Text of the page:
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Full Speed Ahead

From Captain Kirk on "Star Trek" to Denny Crane on "Boston Legal," William Shatner has played the macho man role with no regrets.
Betsy Model
From the Print Edition:
William Shatner, Sept/Oct 2006

(continued from page 1)

It's the ultimate on-screen example of not only an ego-driven, self-loving boor wanting to hear his own voice, but to hear his own name as well and Shatner offers up the "Denny Crane" name gag as a great example of how he and Kelley feed off each other.

"[David] will see something I do and write to that. An example of that is using my name, Denny Crane. I began to use [the utterance of the name] 'Denny Crane' as an exclamation point, an everything, a flicker of a taste of what's in store. A probe for approval. Name the emotion and it's like a card, a 'how do you feel about this?' It's a litmus test. So [as] I began to do that, he began to write for it. It became something between us.

"I read," Shatner continues, "what he's written and see where he's pointing the character and try and invest the things he writes with a solidarity, an anchoring point, so that the buffoonery is serious and the serious parts are buffoonery...there is a continuity within my contribution to this thing."

Certainly, two of the things that Shatner's contributed to "Boston Legal" are additional Emmy and Golden Globe awards. Shatner took home the Emmy award last year for Outstanding Supporting Actor in a Drama Series—he was nominated for the award again this year—and he also snagged the 2005 Golden Globe award for Best Performance by an Actor in a Supporting Role.

The role of Denny Crane was good to him previously as well; in 2004, while still guest-starring in "The Practice," Shatner won the Emmy for Outstanding Guest Actor in a Drama Series for the role he was to keep making his own in "Boston Legal."

Shatner gives much of the award credit back to Kelley and D'Elia for the writing and direction, but also offers that he's having fun on the set, something he's rarely said about prior productions.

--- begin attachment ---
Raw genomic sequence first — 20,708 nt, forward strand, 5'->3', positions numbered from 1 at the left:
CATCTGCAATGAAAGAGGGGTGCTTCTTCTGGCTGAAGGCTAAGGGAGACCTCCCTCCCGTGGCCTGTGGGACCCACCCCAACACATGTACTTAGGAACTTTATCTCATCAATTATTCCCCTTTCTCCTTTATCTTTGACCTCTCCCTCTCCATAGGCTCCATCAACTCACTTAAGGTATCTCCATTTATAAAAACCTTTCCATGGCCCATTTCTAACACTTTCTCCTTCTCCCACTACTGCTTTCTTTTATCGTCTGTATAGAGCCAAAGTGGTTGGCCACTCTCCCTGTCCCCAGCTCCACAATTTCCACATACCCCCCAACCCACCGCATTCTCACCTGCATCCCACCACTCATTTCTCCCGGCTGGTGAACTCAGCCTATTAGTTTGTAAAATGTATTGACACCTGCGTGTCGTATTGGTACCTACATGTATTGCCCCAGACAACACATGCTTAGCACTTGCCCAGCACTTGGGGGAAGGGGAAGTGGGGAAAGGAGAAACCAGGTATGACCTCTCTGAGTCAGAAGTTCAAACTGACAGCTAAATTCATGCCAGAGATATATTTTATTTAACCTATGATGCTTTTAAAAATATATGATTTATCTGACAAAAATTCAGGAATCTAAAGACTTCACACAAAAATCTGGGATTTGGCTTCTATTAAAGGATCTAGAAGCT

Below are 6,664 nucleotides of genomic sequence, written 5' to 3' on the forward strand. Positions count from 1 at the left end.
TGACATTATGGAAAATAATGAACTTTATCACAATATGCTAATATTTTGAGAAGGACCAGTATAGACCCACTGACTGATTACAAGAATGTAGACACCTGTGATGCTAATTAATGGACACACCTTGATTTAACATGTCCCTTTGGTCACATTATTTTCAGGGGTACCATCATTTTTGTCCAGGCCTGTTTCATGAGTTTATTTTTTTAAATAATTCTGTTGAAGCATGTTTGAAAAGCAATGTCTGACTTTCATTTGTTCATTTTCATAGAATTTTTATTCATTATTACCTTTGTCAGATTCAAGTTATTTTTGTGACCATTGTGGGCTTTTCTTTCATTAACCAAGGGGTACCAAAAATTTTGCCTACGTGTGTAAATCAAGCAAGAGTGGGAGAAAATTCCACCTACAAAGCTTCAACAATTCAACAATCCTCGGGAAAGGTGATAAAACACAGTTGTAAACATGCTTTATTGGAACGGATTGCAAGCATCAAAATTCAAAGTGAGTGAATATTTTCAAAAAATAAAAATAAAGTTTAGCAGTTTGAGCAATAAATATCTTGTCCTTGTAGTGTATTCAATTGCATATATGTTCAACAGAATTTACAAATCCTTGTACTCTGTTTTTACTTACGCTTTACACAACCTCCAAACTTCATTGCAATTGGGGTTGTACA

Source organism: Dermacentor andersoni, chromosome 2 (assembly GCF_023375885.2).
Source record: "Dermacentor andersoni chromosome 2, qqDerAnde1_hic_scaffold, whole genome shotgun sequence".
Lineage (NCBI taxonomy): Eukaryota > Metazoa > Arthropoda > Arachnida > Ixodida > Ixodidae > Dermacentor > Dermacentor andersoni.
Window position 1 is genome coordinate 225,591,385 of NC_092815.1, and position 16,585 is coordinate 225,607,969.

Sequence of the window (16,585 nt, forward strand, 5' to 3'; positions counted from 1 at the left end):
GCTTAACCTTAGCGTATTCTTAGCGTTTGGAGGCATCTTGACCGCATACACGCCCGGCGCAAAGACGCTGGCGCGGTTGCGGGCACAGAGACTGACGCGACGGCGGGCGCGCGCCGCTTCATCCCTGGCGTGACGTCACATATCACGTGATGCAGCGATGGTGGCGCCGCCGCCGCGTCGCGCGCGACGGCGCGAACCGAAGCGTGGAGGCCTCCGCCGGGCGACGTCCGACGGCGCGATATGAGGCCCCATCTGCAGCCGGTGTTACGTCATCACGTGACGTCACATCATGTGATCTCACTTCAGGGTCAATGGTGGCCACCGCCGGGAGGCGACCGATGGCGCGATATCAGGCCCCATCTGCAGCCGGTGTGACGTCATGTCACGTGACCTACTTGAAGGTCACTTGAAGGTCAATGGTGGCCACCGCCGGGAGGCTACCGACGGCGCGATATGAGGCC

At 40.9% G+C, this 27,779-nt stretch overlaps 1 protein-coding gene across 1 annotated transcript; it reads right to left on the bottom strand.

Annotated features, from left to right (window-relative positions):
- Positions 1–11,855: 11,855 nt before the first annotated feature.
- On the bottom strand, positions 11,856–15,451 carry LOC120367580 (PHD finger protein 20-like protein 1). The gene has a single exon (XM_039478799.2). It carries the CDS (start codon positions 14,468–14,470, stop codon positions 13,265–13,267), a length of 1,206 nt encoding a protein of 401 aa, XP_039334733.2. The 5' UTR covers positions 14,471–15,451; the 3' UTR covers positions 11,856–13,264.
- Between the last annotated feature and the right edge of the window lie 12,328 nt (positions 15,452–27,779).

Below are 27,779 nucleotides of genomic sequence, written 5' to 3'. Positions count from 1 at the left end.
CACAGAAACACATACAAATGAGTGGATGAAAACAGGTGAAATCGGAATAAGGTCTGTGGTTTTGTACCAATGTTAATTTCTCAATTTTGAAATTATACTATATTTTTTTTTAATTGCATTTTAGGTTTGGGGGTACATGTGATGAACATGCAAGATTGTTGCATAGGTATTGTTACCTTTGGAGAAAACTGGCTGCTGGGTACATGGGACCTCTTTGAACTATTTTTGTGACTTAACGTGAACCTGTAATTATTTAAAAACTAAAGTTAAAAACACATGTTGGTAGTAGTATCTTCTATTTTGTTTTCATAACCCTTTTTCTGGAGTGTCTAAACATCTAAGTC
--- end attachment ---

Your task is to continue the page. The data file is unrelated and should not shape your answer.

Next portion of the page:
And, according to a few of his co-stars, he's right; the ensemble cast is having some fun. Mark Valley, the actor who plays the uptight, square-jawed (square, period) attorney Brad Chase, and Rene Auberjonois, the veteran actor who plays the oft-exasperated senior partner Paul Lewiston, both describe Shatner as a "professional" on the set, with the younger Valley referring to Shatner (and Shatner's role as Captain Kirk) as "iconic."

Shatner claims that at least part of the fun he's experiencing on-set is simply due to playing off co-star James Spader. While Kelley has written their characters as polar opposites in many ways—Spader's Alan Shore is a left-leaning Democrat, opposed to the death penalty who, often to his own dismay, takes on the problems of the little guy who can't always afford to pay; while Shatner's Crane is a money-motivated, beef-eating, gun-toting Republican who, when he can't catch a fish via normal means, shoots it—the two male characters share a common love of the law, beautiful women and closing the day out with a stiff drink and a fine cigar.

In what is now the traditional ending to each episode, Shore and Crane wander out to the spacious balcony off of Crane's office and, Scotch and cigar in hand, rehash the high points or lessons learned of the previous 60 minutes.

The wrapping up of each show this way, insists Shatner, just evolved naturally after the first episode aired. A lot of cigars have been lit since then, including a couple—or 10—that Shatner would like to forget.


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